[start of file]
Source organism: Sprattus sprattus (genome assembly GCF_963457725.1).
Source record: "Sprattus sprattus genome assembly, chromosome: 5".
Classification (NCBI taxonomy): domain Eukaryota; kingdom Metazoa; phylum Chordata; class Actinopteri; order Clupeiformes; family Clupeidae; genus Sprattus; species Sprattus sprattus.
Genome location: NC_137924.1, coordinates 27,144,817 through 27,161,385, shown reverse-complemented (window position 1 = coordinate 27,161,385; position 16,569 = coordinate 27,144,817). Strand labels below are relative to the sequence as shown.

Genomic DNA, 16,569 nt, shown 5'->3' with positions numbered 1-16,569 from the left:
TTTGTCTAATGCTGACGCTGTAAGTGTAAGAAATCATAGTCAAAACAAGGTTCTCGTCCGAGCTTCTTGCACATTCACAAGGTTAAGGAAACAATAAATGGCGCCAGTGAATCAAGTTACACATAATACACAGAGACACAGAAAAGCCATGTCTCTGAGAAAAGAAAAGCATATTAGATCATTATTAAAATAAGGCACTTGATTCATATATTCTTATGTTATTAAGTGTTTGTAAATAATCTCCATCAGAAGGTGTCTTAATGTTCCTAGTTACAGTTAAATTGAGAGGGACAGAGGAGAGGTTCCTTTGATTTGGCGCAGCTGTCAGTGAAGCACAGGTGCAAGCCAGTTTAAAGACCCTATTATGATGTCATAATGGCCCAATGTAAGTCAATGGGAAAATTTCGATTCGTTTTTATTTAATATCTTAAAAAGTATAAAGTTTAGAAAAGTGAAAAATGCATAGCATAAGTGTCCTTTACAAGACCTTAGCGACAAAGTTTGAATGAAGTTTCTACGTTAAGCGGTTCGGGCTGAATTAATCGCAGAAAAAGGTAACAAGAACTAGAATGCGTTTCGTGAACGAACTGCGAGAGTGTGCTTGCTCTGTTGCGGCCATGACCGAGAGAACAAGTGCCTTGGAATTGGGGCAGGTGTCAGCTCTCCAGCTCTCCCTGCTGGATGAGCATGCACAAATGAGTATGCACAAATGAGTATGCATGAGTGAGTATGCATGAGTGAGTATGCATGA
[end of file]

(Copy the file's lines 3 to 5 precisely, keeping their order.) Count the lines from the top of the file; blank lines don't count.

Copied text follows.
Classification (NCBI taxonomy): domain Eukaryota; kingdom Metazoa; phylum Chordata; class Actinopteri; order Clupeiformes; family Clupeidae; genus Sprattus; species Sprattus sprattus.
Genome location: NC_137924.1, coordinates 27,144,817 through 27,161,385, shown reverse-complemented (window position 1 = coordinate 27,161,385; position 16,569 = coordinate 27,144,817). Strand labels below are relative to the sequence as shown.

Genomic DNA, 16,569 nt, shown 5'->3' with positions numbered 1-16,569 from the left: